The Business & Commercialization team began the extensive market research with an environmental scan to obtain an overview of the grocery market in relation to the main products like jams, jellies, preserves, coffee and granola bars, says research team member Roger Prado, a student in NC’s International Business Management program and a research assistant for the Business & Commercialization team.

“They brought a lot of insights to the process and were able to gather information that we didn’t have the time or resources to complete in an efficient time frame.”

~ Carol Bagozzi, Weekend at the Cottage

“From there we could potentialize target consumers and how to best reach them,” says Prado.

“For the products, we researched packaging trends, branding strategies for the logo, distribution strategies, solutions for promotional strategies (direct marketing, social media, sales promotions and influencers) and also how does the subscription boxes market works and possibilities to enter this market.”

After consideration of the comprehensive research and recommendations, Bagozzi and Manojlovich are now looking to develop their own line of spice blends and scale up their holiday fruitcakes this year.

Bagozzi says they went into this project with the idea to roll-out pickles and specialty preserves first and came away with a very different marketing strategy. “The team presented to us several times throughout the project and we adjusted the scope of the research as we went along,” she says.

“They brought a lot of insights to the process and were able to gather information that we didn’t have the time or resources to complete in an efficient time frame,” says Bagozzi, adding her company now has been able to develop a plan for launching the products, thanks to the marketing strategies from the Research & Innovation team.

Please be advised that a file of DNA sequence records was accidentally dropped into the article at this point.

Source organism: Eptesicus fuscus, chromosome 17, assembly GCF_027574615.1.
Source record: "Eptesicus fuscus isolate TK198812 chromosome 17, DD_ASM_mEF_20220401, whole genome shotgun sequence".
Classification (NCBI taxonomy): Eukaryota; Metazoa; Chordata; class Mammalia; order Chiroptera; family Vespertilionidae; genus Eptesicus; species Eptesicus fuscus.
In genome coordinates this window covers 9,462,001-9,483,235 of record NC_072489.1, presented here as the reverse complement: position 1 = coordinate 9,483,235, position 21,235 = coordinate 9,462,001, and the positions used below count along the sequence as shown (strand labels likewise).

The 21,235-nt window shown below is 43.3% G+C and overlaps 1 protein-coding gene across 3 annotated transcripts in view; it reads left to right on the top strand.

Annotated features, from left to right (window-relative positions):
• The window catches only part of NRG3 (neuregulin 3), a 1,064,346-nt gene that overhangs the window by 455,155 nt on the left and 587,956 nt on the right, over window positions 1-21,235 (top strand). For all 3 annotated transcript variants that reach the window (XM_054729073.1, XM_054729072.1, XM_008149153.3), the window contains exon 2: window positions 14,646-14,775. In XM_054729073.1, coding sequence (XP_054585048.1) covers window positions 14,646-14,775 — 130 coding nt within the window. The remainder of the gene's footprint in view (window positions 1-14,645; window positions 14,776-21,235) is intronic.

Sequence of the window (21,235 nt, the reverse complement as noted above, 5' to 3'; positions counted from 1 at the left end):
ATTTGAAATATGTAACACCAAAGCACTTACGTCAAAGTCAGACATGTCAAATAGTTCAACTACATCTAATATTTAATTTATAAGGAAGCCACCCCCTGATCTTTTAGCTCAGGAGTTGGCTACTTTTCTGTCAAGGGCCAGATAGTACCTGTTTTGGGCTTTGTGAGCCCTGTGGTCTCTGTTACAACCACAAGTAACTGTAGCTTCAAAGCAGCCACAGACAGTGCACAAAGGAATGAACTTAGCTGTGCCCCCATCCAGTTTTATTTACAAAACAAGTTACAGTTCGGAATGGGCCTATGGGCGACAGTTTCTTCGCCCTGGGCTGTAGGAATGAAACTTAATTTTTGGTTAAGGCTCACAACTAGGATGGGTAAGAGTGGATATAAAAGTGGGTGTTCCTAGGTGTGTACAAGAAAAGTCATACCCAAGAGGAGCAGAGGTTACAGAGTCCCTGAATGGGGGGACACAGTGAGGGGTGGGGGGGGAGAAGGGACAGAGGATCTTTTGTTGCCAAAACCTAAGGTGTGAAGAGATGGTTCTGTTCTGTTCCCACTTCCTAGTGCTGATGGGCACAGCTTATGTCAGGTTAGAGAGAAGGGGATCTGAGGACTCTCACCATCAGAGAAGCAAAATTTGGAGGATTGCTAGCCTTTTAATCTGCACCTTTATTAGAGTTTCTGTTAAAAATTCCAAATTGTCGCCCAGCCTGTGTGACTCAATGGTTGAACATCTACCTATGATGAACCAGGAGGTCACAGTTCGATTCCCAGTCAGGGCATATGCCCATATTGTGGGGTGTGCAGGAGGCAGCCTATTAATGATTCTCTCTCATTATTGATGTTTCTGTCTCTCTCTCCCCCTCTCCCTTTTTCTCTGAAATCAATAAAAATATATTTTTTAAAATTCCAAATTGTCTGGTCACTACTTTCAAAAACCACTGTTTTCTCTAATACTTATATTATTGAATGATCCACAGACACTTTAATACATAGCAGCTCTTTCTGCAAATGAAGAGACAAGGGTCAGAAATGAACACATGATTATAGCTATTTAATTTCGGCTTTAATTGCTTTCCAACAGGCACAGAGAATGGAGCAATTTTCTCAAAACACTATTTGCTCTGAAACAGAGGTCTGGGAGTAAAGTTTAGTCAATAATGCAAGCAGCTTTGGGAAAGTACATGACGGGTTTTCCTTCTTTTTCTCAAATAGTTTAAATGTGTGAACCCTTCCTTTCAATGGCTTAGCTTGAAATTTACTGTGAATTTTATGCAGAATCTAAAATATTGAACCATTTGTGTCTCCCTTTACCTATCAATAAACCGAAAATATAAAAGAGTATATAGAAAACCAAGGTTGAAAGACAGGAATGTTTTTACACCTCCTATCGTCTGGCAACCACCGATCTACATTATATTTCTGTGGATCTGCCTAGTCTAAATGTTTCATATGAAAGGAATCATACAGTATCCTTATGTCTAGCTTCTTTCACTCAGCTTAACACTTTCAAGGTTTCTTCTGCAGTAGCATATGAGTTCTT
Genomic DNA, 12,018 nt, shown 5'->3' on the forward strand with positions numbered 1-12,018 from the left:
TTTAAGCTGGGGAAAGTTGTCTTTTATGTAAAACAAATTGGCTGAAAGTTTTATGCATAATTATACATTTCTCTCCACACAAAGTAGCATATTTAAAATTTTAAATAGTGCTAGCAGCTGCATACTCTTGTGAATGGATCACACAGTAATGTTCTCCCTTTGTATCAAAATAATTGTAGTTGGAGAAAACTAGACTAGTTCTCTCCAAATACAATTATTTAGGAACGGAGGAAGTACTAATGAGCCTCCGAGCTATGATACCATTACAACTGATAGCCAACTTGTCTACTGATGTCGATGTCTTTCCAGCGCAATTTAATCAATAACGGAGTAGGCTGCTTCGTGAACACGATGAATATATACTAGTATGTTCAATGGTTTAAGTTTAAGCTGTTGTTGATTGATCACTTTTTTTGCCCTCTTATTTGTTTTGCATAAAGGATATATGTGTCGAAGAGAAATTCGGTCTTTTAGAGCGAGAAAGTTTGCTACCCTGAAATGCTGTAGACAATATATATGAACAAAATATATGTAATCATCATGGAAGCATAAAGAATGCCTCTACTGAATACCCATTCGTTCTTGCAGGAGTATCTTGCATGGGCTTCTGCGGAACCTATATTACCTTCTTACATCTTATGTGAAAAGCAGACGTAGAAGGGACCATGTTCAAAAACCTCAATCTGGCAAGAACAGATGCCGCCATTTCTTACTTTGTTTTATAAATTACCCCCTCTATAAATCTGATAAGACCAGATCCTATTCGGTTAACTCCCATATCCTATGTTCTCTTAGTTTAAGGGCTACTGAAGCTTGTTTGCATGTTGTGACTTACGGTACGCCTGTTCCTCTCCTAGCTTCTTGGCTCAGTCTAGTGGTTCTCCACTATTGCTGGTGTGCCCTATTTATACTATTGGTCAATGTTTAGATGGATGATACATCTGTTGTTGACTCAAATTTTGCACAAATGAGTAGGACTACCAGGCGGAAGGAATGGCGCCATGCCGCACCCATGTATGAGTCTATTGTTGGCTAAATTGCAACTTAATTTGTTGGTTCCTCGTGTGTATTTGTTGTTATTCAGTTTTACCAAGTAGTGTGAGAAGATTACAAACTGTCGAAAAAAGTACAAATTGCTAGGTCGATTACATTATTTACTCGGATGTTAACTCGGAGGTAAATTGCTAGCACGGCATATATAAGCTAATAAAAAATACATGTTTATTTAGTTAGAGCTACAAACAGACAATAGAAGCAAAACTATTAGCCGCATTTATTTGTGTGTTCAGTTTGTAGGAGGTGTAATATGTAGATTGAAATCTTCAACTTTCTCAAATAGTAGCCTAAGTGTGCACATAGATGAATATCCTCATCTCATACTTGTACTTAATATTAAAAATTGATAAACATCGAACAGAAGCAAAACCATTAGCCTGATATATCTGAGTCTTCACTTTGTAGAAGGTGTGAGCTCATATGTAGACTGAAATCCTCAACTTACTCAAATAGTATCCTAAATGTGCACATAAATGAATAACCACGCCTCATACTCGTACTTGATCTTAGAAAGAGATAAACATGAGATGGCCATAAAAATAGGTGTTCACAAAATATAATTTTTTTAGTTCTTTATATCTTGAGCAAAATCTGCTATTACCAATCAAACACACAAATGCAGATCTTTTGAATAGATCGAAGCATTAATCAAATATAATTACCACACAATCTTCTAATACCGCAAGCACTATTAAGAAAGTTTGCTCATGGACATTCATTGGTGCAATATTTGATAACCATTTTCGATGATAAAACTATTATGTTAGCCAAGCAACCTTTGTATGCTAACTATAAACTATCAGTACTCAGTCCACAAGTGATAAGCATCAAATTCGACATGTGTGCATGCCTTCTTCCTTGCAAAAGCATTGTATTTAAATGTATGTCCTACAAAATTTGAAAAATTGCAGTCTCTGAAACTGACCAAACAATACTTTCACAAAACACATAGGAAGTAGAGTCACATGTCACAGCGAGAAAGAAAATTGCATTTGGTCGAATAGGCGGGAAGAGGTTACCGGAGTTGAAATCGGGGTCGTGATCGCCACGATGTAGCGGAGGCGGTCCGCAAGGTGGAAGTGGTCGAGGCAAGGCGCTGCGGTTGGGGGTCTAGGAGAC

For Prado, working with Weekend at the Cottage was an “extraordinary opportunity to work on a real-life project on a win-win situation, by supporting business with solutions to reach their goals, and by enhancing our knowledge on market research and marketing tools.”

The research project was funded by the Ontario Centre of Innovation (OCI), through the College Voucher for Technology Adoption (CVTA) program.

To learn more about the capabilities offered by the Business & Commercialization Solutions team or discover how initial feasibility research is helpful prior to engaging with Research & Innovation for applied research projects, visit the website.

Grad brings unique approach to job thanks to R&I

Artem Mekshun is a 2019 graduate of Niagara College’s Bachelor of Business Administration (BBA), International Commerce and Global Development program. During his studies, Artem spent time with R&I’s Business & Commercialization Solutions team as both a research assistant and then research associate. He is currently employed by General Mills Canada Corp. as a financial analyst.

While at NC, Artem received both a Niagara Scholar Award and an International Student Scholarship, was on the President’s honour roll three times and was a board member for the Niagara College Student Administrative Council.